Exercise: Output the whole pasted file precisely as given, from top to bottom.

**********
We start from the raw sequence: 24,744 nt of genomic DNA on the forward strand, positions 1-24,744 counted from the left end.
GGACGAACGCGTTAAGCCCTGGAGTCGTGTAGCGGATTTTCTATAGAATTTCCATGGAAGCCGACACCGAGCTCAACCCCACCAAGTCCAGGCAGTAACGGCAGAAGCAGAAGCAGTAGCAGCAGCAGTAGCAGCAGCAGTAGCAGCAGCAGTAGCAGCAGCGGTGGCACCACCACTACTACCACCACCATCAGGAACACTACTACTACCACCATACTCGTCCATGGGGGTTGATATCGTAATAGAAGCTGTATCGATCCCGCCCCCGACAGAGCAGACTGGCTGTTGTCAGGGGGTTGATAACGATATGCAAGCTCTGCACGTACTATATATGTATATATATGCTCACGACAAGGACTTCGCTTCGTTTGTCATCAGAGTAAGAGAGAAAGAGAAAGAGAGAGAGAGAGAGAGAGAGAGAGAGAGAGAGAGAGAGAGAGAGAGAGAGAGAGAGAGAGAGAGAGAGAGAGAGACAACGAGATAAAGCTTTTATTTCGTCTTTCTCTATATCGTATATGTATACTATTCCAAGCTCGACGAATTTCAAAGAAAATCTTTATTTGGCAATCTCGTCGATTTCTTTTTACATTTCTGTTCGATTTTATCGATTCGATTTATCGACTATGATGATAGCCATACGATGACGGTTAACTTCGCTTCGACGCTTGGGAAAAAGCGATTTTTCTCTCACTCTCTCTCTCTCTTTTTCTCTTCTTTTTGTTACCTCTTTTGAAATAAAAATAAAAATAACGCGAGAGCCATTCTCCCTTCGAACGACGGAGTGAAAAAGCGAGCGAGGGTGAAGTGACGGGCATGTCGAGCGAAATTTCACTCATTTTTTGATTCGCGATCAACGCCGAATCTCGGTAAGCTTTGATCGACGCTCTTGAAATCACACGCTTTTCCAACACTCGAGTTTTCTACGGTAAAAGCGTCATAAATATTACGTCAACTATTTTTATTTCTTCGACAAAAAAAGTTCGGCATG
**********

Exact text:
We start from the raw sequence: 24,744 nt of genomic DNA on the forward strand, positions 1-24,744 counted from the left end.
GGACGAACGCGTTAAGCCCTGGAGTCGTGTAGCGGATTTTCTATAGAATTTCCATGGAAGCCGACACCGAGCTCAACCCCACCAAGTCCAGGCAGTAACGGCAGAAGCAGAAGCAGTAGCAGCAGCAGTAGCAGCAGCAGTAGCAGCAGCAGTAGCAGCAGCGGTGGCACCACCACTACTACCACCACCATCAGGAACACTACTACTACCACCATACTCGTCCATGGGGGTTGATATCGTAATAGAAGCTGTATCGATCCCGCCCCCGACAGAGCAGACTGGCTGTTGTCAGGGGGTTGATAACGATATGCAAGCTCTGCACGTACTATATATGTATATATATGCTCACGACAAGGACTTCGCTTCGTTTGTCATCAGAGTAAGAGAGAAAGAGAAAGAGAGAGAGAGAGAGAGAGAGAGAGAGAGAGAGAGAGAGAGAGAGAGAGAGAGAGAGAGAGAGAGAGAGAGAGAGACAACGAGATAAAGCTTTTATTTCGTCTTTCTCTATATCGTATATGTATACTATTCCAAGCTCGACGAATTTCAAAGAAAATCTTTATTTGGCAATCTCGTCGATTTCTTTTTACATTTCTGTTCGATTTTATCGATTCGATTTATCGACTATGATGATAGCCATACGATGACGGTTAACTTCGCTTCGACGCTTGGGAAAAAGCGATTTTTCTCTCACTCTCTCTCTCTCTTTTTCTCTTCTTTTTGTTACCTCTTTTGAAATAAAAATAAAAATAACGCGAGAGCCATTCTCCCTTCGAACGACGGAGTGAAAAAGCGAGCGAGGGTGAAGTGACGGGCATGTCGAGCGAAATTTCACTCATTTTTTGATTCGCGATCAACGCCGAATCTCGGTAAGCTTTGATCGACGCTCTTGAAATCACACGCTTTTCCAACACTCGAGTTTTCTACGGTAAAAGCGTCATAAATATTACGTCAACTATTTTTATTTCTTCGACAAAAAAAGTTCGGCATG